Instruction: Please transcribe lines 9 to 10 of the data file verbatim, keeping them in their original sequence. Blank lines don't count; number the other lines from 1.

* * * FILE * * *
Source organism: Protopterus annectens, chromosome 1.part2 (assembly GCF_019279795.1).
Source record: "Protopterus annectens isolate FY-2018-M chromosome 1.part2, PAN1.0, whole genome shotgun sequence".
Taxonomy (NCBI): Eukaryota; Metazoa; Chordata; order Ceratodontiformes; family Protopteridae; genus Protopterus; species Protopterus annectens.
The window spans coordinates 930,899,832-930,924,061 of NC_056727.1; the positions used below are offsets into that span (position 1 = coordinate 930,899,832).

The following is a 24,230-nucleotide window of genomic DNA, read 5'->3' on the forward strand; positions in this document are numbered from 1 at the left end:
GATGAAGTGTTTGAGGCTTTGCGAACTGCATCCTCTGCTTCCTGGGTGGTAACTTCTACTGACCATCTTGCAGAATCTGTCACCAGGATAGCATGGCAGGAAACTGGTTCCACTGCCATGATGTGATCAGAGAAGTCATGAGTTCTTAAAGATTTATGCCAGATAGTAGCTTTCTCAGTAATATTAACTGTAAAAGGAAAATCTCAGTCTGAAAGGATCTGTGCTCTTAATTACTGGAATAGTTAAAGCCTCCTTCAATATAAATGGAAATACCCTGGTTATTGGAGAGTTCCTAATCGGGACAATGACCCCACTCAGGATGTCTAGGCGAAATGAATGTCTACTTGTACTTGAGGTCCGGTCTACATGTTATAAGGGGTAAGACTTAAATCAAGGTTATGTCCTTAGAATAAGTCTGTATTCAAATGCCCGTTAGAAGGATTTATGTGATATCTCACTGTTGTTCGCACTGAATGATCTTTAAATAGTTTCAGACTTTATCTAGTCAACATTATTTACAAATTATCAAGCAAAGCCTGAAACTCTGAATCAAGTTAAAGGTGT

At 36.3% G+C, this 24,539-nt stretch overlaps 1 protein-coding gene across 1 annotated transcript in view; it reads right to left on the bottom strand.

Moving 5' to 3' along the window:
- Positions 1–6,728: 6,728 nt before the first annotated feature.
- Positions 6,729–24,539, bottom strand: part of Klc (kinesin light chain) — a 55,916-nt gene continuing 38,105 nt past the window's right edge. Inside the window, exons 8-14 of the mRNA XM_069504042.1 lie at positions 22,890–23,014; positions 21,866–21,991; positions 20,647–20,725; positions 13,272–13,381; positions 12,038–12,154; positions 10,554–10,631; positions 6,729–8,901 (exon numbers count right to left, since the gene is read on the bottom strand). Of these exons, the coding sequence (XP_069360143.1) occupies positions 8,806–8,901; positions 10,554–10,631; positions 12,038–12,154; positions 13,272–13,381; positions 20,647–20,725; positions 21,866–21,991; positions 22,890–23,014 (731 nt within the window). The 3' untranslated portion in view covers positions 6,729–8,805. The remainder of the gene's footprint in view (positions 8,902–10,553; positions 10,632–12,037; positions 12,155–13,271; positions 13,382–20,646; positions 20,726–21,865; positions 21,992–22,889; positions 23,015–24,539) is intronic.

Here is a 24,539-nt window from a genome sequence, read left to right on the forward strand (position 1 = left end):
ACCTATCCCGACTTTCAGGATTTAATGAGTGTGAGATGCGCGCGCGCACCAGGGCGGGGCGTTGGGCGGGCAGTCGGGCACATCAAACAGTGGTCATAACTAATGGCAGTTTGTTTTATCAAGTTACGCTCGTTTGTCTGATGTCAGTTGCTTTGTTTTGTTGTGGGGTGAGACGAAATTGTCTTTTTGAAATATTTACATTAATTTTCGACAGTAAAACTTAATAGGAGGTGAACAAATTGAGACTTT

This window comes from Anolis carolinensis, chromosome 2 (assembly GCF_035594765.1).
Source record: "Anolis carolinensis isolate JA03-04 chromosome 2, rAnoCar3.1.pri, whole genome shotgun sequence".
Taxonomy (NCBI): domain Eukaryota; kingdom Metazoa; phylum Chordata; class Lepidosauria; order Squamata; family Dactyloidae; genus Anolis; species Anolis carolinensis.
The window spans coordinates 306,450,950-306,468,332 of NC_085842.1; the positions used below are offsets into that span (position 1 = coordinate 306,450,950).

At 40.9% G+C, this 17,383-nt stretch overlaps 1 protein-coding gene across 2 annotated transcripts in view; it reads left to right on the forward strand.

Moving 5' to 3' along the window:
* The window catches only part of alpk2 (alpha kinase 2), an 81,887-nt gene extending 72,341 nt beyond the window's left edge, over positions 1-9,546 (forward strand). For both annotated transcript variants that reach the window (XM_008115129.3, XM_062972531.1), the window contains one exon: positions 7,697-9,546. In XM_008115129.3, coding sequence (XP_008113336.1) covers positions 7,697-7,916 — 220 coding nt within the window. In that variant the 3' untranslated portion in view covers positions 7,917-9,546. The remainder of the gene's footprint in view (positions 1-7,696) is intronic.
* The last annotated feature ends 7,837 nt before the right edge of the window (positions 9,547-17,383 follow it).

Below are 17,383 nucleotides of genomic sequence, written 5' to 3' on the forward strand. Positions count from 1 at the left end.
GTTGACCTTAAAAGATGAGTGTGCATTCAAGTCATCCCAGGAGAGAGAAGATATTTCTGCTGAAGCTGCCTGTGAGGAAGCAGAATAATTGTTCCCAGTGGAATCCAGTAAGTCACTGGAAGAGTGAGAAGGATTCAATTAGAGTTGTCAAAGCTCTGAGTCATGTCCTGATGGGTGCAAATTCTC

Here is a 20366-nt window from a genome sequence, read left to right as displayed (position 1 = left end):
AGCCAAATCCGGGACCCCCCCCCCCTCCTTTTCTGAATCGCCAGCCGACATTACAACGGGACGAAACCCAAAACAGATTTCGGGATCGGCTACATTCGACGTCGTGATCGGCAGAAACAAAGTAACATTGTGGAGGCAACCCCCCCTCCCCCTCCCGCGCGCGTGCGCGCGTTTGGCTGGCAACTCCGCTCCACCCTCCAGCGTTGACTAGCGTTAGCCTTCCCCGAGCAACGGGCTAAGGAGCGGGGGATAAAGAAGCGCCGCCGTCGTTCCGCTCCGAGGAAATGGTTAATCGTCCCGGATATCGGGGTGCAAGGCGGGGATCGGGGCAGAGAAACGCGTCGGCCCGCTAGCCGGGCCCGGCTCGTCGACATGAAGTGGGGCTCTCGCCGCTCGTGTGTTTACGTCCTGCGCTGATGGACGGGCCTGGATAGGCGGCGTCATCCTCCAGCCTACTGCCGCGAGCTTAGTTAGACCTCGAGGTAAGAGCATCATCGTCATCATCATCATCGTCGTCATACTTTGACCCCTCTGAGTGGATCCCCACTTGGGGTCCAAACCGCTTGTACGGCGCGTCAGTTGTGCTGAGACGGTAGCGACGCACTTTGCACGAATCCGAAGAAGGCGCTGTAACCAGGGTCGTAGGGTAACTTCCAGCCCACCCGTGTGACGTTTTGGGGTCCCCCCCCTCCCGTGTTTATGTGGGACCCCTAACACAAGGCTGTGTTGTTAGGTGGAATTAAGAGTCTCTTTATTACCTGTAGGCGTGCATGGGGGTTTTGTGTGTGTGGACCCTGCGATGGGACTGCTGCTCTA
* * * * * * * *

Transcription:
- Positions 1–6,728: 6,728 nt before the first annotated feature.
- Positions 6,729–24,539, bottom strand: part of Klc (kinesin light chain) — a 55,916-nt gene continuing 38,105 nt past the window's right edge. Inside the window, exons 8-14 of the mRNA XM_069504042.1 lie at positions 22,890–23,014; positions 21,866–21,991; positions 20,647–20,725; positions 13,272–13,381; positions 12,038–12,154; positions 10,554–10,631; positions 6,729–8,901 (exon numbers count right to left, since the gene is read on the bottom strand). Of these exons, the coding sequence (XP_069360143.1) occupies positions 8,806–8,901; positions 10,554–10,631; positions 12,038–12,154; positions 13,272–13,381; positions 20,647–20,725; positions 21,866–21,991; positions 22,890–23,014 (731 nt within the window). The 3' untranslated portion in view covers positions 6,729–8,805. The remainder of the gene's footprint in view (positions 8,902–10,553; positions 10,632–12,037; positions 12,155–13,271; positions 13,382–20,646; positions 20,726–21,865; positions 21,992–22,889; positions 23,015–24,539) is intronic.